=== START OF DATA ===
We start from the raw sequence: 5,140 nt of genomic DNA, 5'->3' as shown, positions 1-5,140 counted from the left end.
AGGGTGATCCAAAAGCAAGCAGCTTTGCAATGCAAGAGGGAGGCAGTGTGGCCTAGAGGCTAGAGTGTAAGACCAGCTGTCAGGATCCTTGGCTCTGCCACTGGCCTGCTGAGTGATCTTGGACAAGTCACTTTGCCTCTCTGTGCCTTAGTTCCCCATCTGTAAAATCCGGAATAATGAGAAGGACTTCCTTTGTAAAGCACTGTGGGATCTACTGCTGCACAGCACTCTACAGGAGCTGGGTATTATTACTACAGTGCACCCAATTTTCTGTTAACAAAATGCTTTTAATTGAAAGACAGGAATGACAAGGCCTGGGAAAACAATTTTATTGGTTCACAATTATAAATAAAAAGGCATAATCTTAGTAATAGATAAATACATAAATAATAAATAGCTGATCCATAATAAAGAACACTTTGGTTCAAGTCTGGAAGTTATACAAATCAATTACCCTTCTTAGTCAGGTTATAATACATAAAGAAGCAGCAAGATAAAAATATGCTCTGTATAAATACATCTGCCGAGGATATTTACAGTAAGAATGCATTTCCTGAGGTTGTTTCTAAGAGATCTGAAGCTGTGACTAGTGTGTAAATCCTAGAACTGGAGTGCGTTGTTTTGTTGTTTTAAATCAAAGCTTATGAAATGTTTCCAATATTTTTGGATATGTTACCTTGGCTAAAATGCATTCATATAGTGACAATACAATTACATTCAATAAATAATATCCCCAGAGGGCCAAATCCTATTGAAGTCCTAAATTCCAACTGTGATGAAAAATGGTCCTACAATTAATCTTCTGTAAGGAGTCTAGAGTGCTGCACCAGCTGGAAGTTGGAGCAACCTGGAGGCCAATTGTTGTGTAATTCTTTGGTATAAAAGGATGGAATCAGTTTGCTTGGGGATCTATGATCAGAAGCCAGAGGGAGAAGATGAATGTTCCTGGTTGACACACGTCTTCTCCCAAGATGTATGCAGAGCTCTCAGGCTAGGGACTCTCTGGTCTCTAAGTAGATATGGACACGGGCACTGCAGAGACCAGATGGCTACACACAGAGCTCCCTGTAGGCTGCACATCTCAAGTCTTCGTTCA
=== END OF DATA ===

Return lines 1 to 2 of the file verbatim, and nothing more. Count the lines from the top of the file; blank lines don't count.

We start from the raw sequence: 5,140 nt of genomic DNA, 5'->3' as shown, positions 1-5,140 counted from the left end.
AGGGTGATCCAAAAGCAAGCAGCTTTGCAATGCAAGAGGGAGGCAGTGTGGCCTAGAGGCTAGAGTGTAAGACCAGCTGTCAGGATCCTTGGCTCTGCCACTGGCCTGCTGAGTGATCTTGGACAAGTCACTTTGCCTCTCTGTGCCTTAGTTCCCCATCTGTAAAATCCGGAATAATGAGAAGGACTTCCTTTGTAAAGCACTGTGGGATCTACTGCTGCACAGCACTCTACAGGAGCTGGGTATTATTACTACAGTGCACCCAATTTTCTGTTAACAAAATGCTTTTAATTGAAAGACAGGAATGACAAGGCCTGGGAAAACAATTTTATTGGTTCACAATTATAAATAAAAAGGCATAATCTTAGTAATAGATAAATACATAAATAATAAATAGCTGATCCATAATAAAGAACACTTTGGTTCAAGTCTGGAAGTTATACAAATCAATTACCCTTCTTAGTCAGGTTATAATACATAAAGAAGCAGCAAGATAAAAATATGCTCTGTATAAATACATCTGCCGAGGATATTTACAGTAAGAATGCATTTCCTGAGGTTGTTTCTAAGAGATCTGAAGCTGTGACTAGTGTGTAAATCCTAGAACTGGAGTGCGTTGTTTTGTTGTTTTAAATCAAAGCTTATGAAATGTTTCCAATATTTTTGGATATGTTACCTTGGCTAAAATGCATTCATATAGTGACAATACAATTACATTCAATAAATAATATCCCCAGAGGGCCAAATCCTATTGAAGTCCTAAATTCCAACTGTGATGAAAAATGGTCCTACAATTAATCTTCTGTAAGGAGTCTAGAGTGCTGCACCAGCTGGAAGTTGGAGCAACCTGGAGGCCAATTGTTGTGTAATTCTTTGGTATAAAAGGATGGAATCAGTTTGCTTGGGGATCTATGATCAGAAGCCAGAGGGAGAAGATGAATGTTCCTGGTTGACACACGTCTTCTCCCAAGATGTATGCAGAGCTCTCAGGCTAGGGACTCTCTGGTCTCTAAGTAGATATGGACACGGGCACTGCAGAGACCAGATGGCTACACACAGAGCTCCCTGTAGGCTGCACATCTCAAGTCTTCGTTCA